Responding to and Securing the Future
Responding to and securing the future By Michael McCann, ANSEC IA
What is clear is that we are moving to a more integrated digital landscape. The need for cyber security is therefore more important than ever before. And it is something in which everyone must play their part, and with the rate of cyber-attacks on the rise, we all need to be prepared. Ensuring that systems are properly configured and regularly patched is absolutely critical.
For context, the Cyber Security Breaches Survey 2022 report from UK National Cyber Security Centre (NCSC) results show that in the last 12 months, 39% of UK businesses identified a cyber-attack. The survey also found that enhanced cyber security leads to higher identification of attacks, suggesting that less cyber mature organisations in this space may be underreporting.
Of the 39% of UK businesses who identified an attack, the most common threat was phishing attempts (83%). Of the 39%, around one in five (21%) identified a more sophisticated attack type such as a denial of service, malware, or ransomware attack. Despite its low prevalence, organisations cited ransomware as a major threat, with 56% of businesses having a policy not to pay ransoms.
At ANSEC, cyber response is what we do, and we see an ever-increasing sophistication in cyber threats. Organisations must work diligently to stay ahead. As a business, understanding the risk to your organisation is the first step in your defence. Many companies are investing in the latest technologies and solutions in order to improve their own automation. This includes artificial intelligence and machine learning, to better detect, prevent and respond to threats. Solutions such as Extended Detection and Response (XDR) and Security Orchestration Automation and Response (SOAR) are being used to analyse patterns in digital activity and flag potential threats. These automated processes lead to faster response times which have proven invaluable in halting a cyber-attack before it escalates.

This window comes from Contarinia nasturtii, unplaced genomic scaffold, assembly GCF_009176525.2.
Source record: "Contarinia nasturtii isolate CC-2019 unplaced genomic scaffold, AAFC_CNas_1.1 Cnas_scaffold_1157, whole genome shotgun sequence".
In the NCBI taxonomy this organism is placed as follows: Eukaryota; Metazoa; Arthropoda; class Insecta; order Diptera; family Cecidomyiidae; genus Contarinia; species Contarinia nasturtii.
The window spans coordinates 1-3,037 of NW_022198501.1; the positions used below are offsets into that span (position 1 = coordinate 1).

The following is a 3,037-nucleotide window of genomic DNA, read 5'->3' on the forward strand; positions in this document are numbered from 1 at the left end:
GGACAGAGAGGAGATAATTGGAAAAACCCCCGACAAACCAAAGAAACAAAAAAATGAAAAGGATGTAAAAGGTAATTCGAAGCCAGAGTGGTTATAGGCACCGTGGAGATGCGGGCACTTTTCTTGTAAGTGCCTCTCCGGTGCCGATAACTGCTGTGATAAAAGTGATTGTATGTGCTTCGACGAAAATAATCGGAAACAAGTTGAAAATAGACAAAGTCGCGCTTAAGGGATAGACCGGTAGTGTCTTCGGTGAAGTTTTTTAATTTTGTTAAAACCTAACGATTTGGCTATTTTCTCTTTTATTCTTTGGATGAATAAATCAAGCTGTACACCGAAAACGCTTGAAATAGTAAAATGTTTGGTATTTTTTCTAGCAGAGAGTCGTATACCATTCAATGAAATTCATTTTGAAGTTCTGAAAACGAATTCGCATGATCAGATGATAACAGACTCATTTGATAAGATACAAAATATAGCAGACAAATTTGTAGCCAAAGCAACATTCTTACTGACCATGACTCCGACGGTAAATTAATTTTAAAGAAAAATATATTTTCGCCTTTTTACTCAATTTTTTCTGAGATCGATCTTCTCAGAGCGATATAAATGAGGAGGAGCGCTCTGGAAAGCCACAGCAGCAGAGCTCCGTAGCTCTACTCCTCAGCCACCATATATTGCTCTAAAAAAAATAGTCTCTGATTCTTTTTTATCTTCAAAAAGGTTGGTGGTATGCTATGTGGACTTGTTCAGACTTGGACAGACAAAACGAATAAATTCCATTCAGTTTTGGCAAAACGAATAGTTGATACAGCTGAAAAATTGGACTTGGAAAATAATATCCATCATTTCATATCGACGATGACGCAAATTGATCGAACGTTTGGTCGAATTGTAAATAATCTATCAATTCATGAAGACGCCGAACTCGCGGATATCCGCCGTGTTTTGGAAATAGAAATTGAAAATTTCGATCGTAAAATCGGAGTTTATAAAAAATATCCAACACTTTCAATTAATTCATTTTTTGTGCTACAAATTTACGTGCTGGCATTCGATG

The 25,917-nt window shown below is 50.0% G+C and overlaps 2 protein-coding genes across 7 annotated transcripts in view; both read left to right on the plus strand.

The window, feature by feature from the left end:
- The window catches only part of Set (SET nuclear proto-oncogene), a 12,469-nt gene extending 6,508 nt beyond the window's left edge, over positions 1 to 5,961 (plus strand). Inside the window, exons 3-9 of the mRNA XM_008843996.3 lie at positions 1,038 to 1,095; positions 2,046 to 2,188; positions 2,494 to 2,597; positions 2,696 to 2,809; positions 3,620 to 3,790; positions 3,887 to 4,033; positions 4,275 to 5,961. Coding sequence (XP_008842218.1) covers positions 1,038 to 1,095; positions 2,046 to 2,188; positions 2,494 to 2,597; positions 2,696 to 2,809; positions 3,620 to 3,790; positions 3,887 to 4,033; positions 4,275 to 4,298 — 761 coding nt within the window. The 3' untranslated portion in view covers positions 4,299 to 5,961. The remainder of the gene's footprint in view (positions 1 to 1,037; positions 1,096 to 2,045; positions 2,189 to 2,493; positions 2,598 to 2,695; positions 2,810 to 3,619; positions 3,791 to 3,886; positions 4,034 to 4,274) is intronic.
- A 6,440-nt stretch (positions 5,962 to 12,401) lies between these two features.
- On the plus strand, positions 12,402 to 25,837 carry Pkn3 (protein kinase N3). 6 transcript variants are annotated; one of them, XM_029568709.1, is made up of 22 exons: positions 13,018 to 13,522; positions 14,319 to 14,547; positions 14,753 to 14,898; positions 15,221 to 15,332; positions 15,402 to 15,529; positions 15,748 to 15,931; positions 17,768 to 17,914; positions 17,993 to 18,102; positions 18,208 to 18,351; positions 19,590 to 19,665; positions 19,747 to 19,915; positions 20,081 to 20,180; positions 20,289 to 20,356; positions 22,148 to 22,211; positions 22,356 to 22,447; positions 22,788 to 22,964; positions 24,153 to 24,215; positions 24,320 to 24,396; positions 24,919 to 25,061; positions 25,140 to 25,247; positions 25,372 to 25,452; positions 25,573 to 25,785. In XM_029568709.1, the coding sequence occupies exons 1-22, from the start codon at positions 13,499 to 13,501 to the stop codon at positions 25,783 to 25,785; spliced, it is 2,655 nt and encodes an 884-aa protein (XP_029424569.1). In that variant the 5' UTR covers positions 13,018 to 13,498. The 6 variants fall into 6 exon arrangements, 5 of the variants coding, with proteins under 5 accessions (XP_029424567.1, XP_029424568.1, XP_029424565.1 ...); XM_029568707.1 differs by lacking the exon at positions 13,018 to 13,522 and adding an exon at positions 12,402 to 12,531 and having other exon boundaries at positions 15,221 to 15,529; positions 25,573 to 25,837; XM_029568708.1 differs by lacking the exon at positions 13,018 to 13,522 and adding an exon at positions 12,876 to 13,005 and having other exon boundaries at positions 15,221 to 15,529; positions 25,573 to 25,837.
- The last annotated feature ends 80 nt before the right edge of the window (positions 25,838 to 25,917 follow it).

Some larger organisations are investigating the use of tools such as ‘honeypots’ – a virtual trap to lure attackers which means that businesses can study techniques and indicators of compromise to improve security policies and processes.
So, what can SMEs do?
Understanding and testing plans across all areas of business – not just those controlled by IT -continues to be extremely important. In addressing the possible repercussions of security incidents, it is vital to ensure that all business stakeholders understand how to:
- invoke the plan;
- utilise the platform on which it will operate;
- have a clear understanding of the steps needed to support mitigation.
Simulating common breaches increases corporate cognitive ‘muscle memory’ and sharpens the skills needed to execute response playbooks and runbooks, should a breach occur. Learnings from such exercises help to improve the security and the posture of any organisation, large or small.
Many cyber-attacks are successfully launched due to user error. Educating users and leadership boards provides a key foundation in preventing attacks from being able to progress through cyber security best practice, such as:
- using secure passwords;
- multi factor authentication;
- avoiding suspicious links or attachments.
By investing in the right technologies, anticipating incidents, educating users, and better leveraging existing security assets to defend against attacks, organisations can ensure that they remain secure in the face of the ever-evolving cyber threat landscape.